It’s not possible to make dual insurance claim under indemnity-based policies1 min read . Updated: 02 Dec 2019, 05:20 AM IST
- Regular health plans are indemnity-based plans
- It is unusual for the bank to link the enhanced credit limit to an insurance purchase, so I suggest that you evaluate the insurance as a stand-alone product
I have a health plan with a sum insured of ₹10 lakh. A year back, I also invested in a hospital cash policy which promised to pay ₹2,000 per day of hospitalization. I was hospitalized for five days where the room rent amounted to ₹25,000. This is covered under my health plan. Would I get the hospital cash benefit if my claim was already covered under my health plan?
Yes, you would. Policies such as hospital cash and critical illness are fixed benefit plans. A hospital cash health insurance plan pays a claim when you are hospitalized for a continuous period of 24 hours or more. This claim is independent of the claim which you receive from any other health plan that you have. Since you were hospitalized for five days, you would get a claim of ₹10,000 under the hospital cash plan even if your health plan has already paid the expenses incurred on room rent.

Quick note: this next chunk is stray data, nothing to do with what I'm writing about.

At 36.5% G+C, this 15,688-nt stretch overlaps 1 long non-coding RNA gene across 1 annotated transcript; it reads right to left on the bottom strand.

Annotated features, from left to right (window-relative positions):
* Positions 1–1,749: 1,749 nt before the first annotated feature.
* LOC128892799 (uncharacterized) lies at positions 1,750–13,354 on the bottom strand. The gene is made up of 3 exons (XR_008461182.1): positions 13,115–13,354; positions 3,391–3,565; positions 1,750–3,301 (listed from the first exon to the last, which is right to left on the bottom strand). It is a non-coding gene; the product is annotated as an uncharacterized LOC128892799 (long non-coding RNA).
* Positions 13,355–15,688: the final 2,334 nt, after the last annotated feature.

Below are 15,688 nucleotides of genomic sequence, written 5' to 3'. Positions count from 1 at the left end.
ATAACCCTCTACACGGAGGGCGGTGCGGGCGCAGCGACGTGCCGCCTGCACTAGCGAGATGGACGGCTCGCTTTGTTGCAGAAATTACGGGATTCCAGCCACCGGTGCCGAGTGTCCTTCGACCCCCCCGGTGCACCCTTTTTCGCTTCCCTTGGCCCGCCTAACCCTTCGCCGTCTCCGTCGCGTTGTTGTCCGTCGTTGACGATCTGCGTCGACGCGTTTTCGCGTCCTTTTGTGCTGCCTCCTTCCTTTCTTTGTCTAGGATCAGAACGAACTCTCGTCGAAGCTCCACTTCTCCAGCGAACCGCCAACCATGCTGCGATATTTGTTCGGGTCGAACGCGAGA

Regular health plans are indemnity-based plans. These plans reimburse actual expenses incurred. Unlike fixed benefit plans, it is not possible to make dual claims under indemnity-based plans.
I had a credit card limit of ₹3 lakh for several years. Recently, I asked for an upgrade and the bank told me that I am eligible for a credit limit of ₹10 lakh. But to process the request, they are asking me to take credit card insurance. I haven’t really heard about such a plan. What is it? Should I go for one?
Banks may attach two types of insurance with credit card. One is to cover theft, loss and fraud. Misuse of card due to skimming, counterfeiting, phishing, online usage and PIN-based fraud would be covered under such a plan. The second type of plan could be a life insurance or a personal accident plan. In case of death, the outstanding credit card dues would be settled by the insurer. You should understand the detailed coverage and premium charged for the plan. Then, compare these plans with stand-alone plans available in the market. Generally, there is limited impact of such insurances on the bank’s financial underwriting decision. It is unusual for the bank to link the enhanced credit limit to an insurance purchase, so I suggest that you evaluate the insurance as a stand-alone product.
Abhishek Bondia is principal officer and managing director, SecureNow.in. Queries and views at firstname.lastname@example.org